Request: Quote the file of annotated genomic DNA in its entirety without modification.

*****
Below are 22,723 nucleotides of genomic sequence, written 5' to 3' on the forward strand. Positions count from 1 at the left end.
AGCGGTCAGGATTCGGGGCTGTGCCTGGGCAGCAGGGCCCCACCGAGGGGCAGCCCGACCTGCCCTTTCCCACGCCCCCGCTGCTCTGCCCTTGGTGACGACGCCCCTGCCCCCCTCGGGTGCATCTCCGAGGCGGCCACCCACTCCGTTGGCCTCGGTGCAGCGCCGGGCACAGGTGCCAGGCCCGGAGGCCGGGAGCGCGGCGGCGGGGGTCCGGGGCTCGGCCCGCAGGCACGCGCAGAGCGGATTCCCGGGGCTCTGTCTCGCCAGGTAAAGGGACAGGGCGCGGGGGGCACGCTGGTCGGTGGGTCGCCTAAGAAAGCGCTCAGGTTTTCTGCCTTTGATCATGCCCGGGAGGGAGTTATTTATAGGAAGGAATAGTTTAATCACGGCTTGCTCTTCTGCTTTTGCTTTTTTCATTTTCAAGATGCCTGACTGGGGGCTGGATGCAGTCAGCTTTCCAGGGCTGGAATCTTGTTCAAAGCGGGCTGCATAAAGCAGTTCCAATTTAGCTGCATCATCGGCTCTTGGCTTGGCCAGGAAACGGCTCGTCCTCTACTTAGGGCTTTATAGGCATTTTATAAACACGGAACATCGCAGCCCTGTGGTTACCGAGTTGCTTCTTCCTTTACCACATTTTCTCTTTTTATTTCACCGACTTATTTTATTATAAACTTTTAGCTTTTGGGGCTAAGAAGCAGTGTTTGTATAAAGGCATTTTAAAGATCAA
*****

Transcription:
Below are 22,723 nucleotides of genomic sequence, written 5' to 3' on the forward strand. Positions count from 1 at the left end.
AGCGGTCAGGATTCGGGGCTGTGCCTGGGCAGCAGGGCCCCACCGAGGGGCAGCCCGACCTGCCCTTTCCCACGCCCCCGCTGCTCTGCCCTTGGTGACGACGCCCCTGCCCCCCTCGGGTGCATCTCCGAGGCGGCCACCCACTCCGTTGGCCTCGGTGCAGCGCCGGGCACAGGTGCCAGGCCCGGAGGCCGGGAGCGCGGCGGCGGGGGTCCGGGGCTCGGCCCGCAGGCACGCGCAGAGCGGATTCCCGGGGCTCTGTCTCGCCAGGTAAAGGGACAGGGCGCGGGGGGCACGCTGGTCGGTGGGTCGCCTAAGAAAGCGCTCAGGTTTTCTGCCTTTGATCATGCCCGGGAGGGAGTTATTTATAGGAAGGAATAGTTTAATCACGGCTTGCTCTTCTGCTTTTGCTTTTTTCATTTTCAAGATGCCTGACTGGGGGCTGGATGCAGTCAGCTTTCCAGGGCTGGAATCTTGTTCAAAGCGGGCTGCATAAAGCAGTTCCAATTTAGCTGCATCATCGGCTCTTGGCTTGGCCAGGAAACGGCTCGTCCTCTACTTAGGGCTTTATAGGCATTTTATAAACACGGAACATCGCAGCCCTGTGGTTACCGAGTTGCTTCTTCCTTTACCACATTTTCTCTTTTTATTTCACCGACTTATTTTATTATAAACTTTTAGCTTTTGGGGCTAAGAAGCAGTGTTTGTATAAAGGCATTTTAAAGATCAA